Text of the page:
More recently, based on a review of monkey electrophysiology and human fMRI studies, Duncan highlighted a group of brain regions that includes the anterior insula, adjacent frontal operculum, dorsomedial and dorsolateral frontal cortex, dorsal anterior cingulate nodes, premotor cortex, intraparietal sulcus, basal ganglia, thalamus, and cerebellum, that are engaged by diverse cognitive demands [105]. These brain regions were collectively labeled as the “multi-demand” (MD) system and proposed to play a key role in achieving goals by assembling sub-tasks and creating structured mental programs. Moreover, the MD system is hypothesized to be involved in “defining and controlling the parts of such programs, with focus on the specific content of a current cognitive operation”, rapid reorganization as mental focus is changed, and robust separation of successive task steps. In a later formulation of this hypothesis [106], it was proposed that a core role of the MD system was the assembly of an “attentional episode”, which “drives linked processing in multiple other brain regions, configuring widespread brain activity for solution of the selected problem.” An important unresolved question is the relationship of the MD system functions with the PFC networks described in this review. Recently, this question was addressed by analyzing rs-fMRI data from the Human Connectome Project [107]. It was found that core MD regions were concentrated in the FPN. However, in another study that analyzed fMRI data collected during the performance of a cognitive control task, it was concluded that the MD system may be divided into two subnetworks - the FPN and SN/CON [108]. Thus, further work is still required to determine how PFC networks involved in cognitive control orchestrate global workspaces, such as the MD system, to engender complex cognitive functions. Computational modeling of multi-task data holds particular promise in this regard [109].

Future research directions

In this section we discuss future research needed to further clarify the role of PFC networks and their dynamic interactions in cognitive control and executive function. A summary of key open questions arising from the present review is presented in Box 1.

Temporal dynamics on the cognitive timescale

Flexible and adaptive human cognition depends on dynamic PFC networks that transiently link distributed brain regions in response to moment-by-moment changes in task demands. To address this challenge, future studies will need to overcome limitations of the poor temporal resolution of fMRI and map dynamics over the scales of tens of milliseconds. While considerable progress is being made in decoding fast temporal dynamics in individual brain areas [110] their extensions to multiple distributed nodes remains a challenge. Recent studies using distributed intracranial EEG recordings have begun to address gaps in our understanding of interactions between PFC network nodes [80]. For example, in human intracranial electrocorticography recordings, it has been demonstrated that during performance of a cognitive control task, the need to apply progressively more abstract rules resulted in greater frontal network theta band phase encoding, which predicted trial-by-trial response times. Moreover, theta phase encoding was coupled with high gamma band activity, suggesting a potential mechanism by which frontal networks are dynamically involved in cognitive control [111]. Even though considerable technical and methodological challenges remain for human intracranial recording [112], progress in this area will be essential for probing how cognitive control processes involving PFC networks unfold over time in humans.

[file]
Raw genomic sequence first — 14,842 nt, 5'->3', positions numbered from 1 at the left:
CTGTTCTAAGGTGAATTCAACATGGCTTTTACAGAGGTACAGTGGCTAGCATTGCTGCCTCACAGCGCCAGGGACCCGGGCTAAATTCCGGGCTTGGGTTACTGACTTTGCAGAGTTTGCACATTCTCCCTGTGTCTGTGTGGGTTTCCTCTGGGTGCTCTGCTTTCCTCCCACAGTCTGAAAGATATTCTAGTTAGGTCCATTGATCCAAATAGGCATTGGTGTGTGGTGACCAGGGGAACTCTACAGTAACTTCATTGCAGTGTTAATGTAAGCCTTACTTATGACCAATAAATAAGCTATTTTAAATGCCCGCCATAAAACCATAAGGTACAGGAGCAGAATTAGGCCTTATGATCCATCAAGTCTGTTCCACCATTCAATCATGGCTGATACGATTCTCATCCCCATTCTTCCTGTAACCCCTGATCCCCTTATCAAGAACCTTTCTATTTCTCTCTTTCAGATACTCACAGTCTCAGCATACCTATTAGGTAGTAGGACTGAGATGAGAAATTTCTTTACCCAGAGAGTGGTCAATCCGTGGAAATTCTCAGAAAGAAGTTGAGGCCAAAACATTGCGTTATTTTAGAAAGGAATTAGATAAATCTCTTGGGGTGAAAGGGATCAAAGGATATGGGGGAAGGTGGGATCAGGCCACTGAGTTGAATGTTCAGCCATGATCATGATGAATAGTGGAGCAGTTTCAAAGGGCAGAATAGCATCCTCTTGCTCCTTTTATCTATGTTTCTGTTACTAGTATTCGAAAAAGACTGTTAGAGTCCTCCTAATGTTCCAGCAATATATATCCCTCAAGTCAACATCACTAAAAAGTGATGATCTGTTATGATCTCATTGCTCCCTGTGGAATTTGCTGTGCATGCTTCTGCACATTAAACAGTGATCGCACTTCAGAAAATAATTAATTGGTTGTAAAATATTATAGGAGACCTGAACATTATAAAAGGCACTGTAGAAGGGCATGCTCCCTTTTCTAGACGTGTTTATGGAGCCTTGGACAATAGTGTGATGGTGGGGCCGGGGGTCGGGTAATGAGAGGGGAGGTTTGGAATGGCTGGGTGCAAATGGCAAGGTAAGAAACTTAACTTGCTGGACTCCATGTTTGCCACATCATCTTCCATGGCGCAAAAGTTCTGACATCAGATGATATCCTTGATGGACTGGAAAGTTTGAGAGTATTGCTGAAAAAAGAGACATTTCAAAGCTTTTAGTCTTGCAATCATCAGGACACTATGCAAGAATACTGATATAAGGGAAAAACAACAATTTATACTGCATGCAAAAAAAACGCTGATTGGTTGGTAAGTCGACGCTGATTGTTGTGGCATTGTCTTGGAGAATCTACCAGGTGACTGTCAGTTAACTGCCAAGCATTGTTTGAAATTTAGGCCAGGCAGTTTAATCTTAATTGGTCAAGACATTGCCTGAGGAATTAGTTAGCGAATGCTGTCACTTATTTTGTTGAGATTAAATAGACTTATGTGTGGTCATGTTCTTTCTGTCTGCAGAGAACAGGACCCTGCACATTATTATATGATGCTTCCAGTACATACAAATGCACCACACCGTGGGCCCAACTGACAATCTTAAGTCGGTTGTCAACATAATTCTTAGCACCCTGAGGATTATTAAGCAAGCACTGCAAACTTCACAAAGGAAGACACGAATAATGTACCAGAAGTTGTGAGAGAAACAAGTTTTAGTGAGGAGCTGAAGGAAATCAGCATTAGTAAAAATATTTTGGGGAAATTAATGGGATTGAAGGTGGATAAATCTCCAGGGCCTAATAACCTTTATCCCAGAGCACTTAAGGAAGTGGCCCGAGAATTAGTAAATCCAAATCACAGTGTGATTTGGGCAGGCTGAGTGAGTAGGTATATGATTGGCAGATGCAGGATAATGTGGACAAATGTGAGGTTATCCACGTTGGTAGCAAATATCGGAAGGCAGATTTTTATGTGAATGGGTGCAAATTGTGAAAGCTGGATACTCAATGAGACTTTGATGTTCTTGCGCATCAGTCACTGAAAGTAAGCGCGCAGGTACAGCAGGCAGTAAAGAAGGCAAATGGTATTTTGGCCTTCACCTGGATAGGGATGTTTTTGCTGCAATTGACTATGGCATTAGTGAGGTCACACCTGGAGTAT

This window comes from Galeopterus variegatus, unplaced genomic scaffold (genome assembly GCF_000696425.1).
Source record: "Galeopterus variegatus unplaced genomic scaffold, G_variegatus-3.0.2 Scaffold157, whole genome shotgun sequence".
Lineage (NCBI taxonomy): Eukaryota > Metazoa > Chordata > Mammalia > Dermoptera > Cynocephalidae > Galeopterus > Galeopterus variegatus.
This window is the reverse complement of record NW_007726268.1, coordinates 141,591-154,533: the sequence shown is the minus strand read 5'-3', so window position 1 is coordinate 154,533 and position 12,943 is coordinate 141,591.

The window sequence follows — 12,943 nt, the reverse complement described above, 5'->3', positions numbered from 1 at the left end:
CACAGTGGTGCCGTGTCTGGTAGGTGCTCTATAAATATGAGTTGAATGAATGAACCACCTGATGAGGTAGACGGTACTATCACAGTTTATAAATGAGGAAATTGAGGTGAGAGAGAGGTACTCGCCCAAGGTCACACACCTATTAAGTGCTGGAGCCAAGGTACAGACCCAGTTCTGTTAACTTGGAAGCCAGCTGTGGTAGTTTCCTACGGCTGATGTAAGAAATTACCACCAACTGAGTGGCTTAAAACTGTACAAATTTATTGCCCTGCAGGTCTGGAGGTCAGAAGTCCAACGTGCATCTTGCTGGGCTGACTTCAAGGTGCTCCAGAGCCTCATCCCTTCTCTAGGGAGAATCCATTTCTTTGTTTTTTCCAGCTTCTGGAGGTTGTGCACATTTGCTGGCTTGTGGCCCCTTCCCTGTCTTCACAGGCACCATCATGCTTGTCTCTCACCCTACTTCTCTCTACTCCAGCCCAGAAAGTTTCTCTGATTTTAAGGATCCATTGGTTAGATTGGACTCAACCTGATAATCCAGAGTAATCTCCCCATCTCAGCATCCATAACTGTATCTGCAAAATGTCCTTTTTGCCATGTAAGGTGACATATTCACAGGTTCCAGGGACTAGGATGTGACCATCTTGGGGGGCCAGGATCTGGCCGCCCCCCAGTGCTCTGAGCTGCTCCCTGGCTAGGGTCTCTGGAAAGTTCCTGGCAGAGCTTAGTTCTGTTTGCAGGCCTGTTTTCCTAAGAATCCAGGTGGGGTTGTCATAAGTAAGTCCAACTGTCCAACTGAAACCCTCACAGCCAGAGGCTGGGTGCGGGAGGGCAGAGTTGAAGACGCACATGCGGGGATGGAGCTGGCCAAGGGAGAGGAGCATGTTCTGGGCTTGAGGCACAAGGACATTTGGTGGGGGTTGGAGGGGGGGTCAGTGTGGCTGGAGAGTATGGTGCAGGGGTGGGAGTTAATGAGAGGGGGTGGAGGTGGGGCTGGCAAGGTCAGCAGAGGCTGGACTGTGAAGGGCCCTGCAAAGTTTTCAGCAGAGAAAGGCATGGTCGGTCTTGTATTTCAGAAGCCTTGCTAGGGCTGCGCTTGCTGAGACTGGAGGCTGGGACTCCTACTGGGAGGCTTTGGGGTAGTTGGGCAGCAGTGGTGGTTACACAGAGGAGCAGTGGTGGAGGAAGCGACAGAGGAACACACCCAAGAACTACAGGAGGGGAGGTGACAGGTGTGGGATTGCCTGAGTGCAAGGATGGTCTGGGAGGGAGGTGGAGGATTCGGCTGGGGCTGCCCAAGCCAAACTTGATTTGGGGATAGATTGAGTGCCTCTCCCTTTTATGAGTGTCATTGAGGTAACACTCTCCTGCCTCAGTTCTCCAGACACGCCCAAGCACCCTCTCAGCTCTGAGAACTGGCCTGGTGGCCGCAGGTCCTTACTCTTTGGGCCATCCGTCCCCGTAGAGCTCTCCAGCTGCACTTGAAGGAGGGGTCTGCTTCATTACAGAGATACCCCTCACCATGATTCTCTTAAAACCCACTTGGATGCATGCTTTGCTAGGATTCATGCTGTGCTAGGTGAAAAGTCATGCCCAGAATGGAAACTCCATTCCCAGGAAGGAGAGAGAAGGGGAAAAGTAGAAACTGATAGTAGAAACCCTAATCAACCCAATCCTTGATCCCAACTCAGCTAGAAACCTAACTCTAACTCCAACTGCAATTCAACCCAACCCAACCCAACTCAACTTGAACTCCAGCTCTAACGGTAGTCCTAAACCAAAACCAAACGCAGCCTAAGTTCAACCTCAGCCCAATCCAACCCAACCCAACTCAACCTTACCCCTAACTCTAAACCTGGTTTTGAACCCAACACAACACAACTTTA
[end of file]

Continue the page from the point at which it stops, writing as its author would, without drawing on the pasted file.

Latent brain dynamics, state transitions and optimal brain states

At both fast and slow time scales, dynamic brain states and functional connectivity have a significant influence on cognition. New computational tools for modeling brain state dynamics are beginning to address this challenge. For example, latent brain space models and Bayesian switching dynamical systems algorithms which can identify hidden brain states and their transition probabilities appear particularly promising for probing flexible reconfiguration of functional brain circuits and their influence on task performance [113]. A critical aspect of such approaches is that they help identify brain states that are optimal for cognitive task performance– failure to engage such states and weak transitions to them from other brain states can impair performance and decision-making dynamics [114]. For example, analyses of fMRI data have revealed during cognitively demanding tasks, there is a flow of activity embedded within a low-dimensional state space, that moves from engagement of an integrative core of brain regions that maximizes information-processing and performance, to a more segregated state when the task at hand concludes [73]. In another fMRI study of functional connectivity during multiple different cognitive tasks and rest, it was found that high-performing individuals exhibit smaller changes in functional network architecture between rest and task, suggesting that these individuals have more efficient network updates. These findings suggest that high performers on a given task may have a network configuration at rest that is already closer in state space to that task’s network configuration [115].